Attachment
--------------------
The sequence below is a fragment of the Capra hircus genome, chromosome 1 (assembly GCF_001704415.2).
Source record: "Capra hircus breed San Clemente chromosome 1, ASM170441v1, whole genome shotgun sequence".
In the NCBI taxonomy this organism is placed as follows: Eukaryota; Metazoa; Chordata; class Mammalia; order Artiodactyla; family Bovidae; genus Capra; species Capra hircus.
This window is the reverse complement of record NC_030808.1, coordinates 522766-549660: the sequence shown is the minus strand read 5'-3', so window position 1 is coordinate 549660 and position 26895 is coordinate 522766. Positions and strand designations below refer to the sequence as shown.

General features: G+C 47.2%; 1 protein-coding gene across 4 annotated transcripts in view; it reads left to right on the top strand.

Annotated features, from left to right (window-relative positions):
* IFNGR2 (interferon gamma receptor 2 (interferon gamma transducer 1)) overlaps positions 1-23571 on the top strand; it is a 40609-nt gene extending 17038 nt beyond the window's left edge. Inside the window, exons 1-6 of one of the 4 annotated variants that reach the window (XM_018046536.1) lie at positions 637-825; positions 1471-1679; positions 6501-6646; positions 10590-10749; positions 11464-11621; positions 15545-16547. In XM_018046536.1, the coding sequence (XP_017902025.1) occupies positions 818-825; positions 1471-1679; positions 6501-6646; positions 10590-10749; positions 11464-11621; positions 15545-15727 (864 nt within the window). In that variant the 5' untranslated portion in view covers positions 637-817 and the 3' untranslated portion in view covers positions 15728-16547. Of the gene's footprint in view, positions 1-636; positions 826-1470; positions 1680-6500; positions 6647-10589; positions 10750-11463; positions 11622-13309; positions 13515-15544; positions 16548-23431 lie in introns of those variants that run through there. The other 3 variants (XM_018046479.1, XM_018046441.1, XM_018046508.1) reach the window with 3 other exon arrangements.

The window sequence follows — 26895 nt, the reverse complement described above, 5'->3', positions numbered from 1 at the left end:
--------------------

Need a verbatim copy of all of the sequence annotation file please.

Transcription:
The sequence below is a fragment of the Capra hircus genome, chromosome 1 (assembly GCF_001704415.2).
Source record: "Capra hircus breed San Clemente chromosome 1, ASM170441v1, whole genome shotgun sequence".
In the NCBI taxonomy this organism is placed as follows: Eukaryota; Metazoa; Chordata; class Mammalia; order Artiodactyla; family Bovidae; genus Capra; species Capra hircus.
This window is the reverse complement of record NC_030808.1, coordinates 522766-549660: the sequence shown is the minus strand read 5'-3', so window position 1 is coordinate 549660 and position 26895 is coordinate 522766. Positions and strand designations below refer to the sequence as shown.

General features: G+C 47.2%; 1 protein-coding gene across 4 annotated transcripts in view; it reads left to right on the top strand.

Annotated features, from left to right (window-relative positions):
* IFNGR2 (interferon gamma receptor 2 (interferon gamma transducer 1)) overlaps positions 1-23571 on the top strand; it is a 40609-nt gene extending 17038 nt beyond the window's left edge. Inside the window, exons 1-6 of one of the 4 annotated variants that reach the window (XM_018046536.1) lie at positions 637-825; positions 1471-1679; positions 6501-6646; positions 10590-10749; positions 11464-11621; positions 15545-16547. In XM_018046536.1, the coding sequence (XP_017902025.1) occupies positions 818-825; positions 1471-1679; positions 6501-6646; positions 10590-10749; positions 11464-11621; positions 15545-15727 (864 nt within the window). In that variant the 5' untranslated portion in view covers positions 637-817 and the 3' untranslated portion in view covers positions 15728-16547. Of the gene's footprint in view, positions 1-636; positions 826-1470; positions 1680-6500; positions 6647-10589; positions 10750-11463; positions 11622-13309; positions 13515-15544; positions 16548-23431 lie in introns of those variants that run through there. The other 3 variants (XM_018046479.1, XM_018046441.1, XM_018046508.1) reach the window with 3 other exon arrangements.

The window sequence follows — 26895 nt, the reverse complement described above, 5'->3', positions numbered from 1 at the left end: